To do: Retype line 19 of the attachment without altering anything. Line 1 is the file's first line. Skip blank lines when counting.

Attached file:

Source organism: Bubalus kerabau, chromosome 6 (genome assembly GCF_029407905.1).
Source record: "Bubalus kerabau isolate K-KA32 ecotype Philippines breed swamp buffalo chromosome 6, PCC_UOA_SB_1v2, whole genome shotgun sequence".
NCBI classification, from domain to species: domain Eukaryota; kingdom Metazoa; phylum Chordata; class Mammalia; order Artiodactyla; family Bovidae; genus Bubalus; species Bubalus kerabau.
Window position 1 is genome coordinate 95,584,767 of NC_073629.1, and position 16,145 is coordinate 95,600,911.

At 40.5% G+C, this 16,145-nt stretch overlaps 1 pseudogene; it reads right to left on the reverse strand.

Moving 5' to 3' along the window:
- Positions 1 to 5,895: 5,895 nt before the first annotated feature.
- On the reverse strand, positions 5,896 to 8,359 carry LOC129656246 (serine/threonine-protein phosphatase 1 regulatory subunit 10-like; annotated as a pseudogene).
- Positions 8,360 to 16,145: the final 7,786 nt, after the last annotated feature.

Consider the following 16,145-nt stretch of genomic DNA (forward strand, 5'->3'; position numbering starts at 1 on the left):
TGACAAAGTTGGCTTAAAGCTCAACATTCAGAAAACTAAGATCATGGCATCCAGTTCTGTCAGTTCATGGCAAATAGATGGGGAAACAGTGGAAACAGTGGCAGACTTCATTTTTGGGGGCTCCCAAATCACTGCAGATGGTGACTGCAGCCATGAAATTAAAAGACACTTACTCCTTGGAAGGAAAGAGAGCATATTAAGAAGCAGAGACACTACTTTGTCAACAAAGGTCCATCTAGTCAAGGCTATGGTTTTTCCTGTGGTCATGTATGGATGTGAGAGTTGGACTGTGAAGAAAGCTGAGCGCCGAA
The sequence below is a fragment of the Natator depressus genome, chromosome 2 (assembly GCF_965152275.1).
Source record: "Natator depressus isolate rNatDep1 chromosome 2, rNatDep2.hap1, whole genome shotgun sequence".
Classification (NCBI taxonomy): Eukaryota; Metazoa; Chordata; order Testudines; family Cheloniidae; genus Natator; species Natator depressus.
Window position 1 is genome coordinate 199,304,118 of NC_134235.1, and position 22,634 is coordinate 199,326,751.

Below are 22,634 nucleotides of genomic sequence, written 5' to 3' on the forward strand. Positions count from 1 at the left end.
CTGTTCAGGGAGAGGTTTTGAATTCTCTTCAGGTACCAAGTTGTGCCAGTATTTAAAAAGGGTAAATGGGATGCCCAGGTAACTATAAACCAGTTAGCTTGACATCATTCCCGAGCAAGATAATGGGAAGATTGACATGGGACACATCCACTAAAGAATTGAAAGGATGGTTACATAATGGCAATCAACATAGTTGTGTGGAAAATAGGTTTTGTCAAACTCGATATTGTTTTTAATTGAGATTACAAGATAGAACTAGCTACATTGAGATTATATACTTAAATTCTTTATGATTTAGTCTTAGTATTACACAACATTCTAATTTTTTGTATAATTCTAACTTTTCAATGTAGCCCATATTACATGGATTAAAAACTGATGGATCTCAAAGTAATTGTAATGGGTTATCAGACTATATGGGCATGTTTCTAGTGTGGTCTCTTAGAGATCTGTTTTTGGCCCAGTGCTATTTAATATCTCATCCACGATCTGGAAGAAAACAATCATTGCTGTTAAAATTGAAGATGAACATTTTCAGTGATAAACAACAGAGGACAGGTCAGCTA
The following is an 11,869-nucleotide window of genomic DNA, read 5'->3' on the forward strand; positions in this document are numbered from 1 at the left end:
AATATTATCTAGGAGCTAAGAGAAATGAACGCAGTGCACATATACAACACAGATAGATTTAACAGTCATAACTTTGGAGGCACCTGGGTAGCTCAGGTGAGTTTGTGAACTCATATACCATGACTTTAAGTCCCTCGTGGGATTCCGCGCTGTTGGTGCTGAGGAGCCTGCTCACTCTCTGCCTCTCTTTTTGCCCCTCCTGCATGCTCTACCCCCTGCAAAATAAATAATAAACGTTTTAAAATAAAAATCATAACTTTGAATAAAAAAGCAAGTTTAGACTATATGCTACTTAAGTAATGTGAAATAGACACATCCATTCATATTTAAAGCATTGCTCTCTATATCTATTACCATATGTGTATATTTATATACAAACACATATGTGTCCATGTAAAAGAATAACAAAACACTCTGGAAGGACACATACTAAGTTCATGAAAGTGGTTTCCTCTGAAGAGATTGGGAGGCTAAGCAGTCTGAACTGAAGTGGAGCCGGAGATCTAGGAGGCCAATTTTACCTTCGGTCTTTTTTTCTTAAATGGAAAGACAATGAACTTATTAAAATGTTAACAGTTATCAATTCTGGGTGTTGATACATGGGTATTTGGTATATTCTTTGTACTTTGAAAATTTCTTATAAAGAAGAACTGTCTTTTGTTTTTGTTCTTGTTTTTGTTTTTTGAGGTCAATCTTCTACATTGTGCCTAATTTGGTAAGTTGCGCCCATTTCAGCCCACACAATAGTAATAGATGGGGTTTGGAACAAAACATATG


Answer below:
AATATTATCTAGGAGCTAAGAGAAATGAACGCAGTGCACATATACAACACAGATAGATTTAACAGTCATAACTTTGGAGGCACCTGGGTAGCTCAGGTGAGTTTGTGAACTCATATACCATGACTTTAAGTCCCTCGTGGGATTCCGCGCTGTTGGTGCTGAGGAGCCTGCTCACTCTCTGCCTCTCTTTTTGCCCCTCCTGCATGCTCTACCCCCTGCAAAATAAATAATAAACGTTTTAAAATAAAAATCATAACTTTGAATAAAAAAGCAAGTTTAGACTATATGCTACTTAAGTAATGTGAAATAGACACATCCATTCATATTTAAAGCATTGCTCTCTATATCTATTACCATATGTGTATATTTATATACAAACACATATGTGTCCATGTAAAAGAATAACAAAACACTCTGGAAGGACACATACTAAGTTCATGAAAGTGGTTTCCTCTGAAGAGATTGGGAGGCTAAGCAGTCTGAACTGAAGTGGAGCCGGAGATCTAGGAGGCCAATTTTACCTTCGGTCTTTTTTTCTTAAATGGAAAGACAATGAACTTATTAAAATGTTAACAGTTATCAATTCTGGGTGTTGATACATGGGTATTTGGTATATTCTTTGTACTTTGAAAATTTCTTATAAAGAAGAACTGTCTTTTGTTTTTGTTCTTGTTTTTGTTTTTTGAGGTCAATCTTCTACATTGTGCCTAATTTGGTAAGTTGCGCCCATTTCAGCCCACACAATAGTAATAGATGGGGTTTGGAACAAAACATATG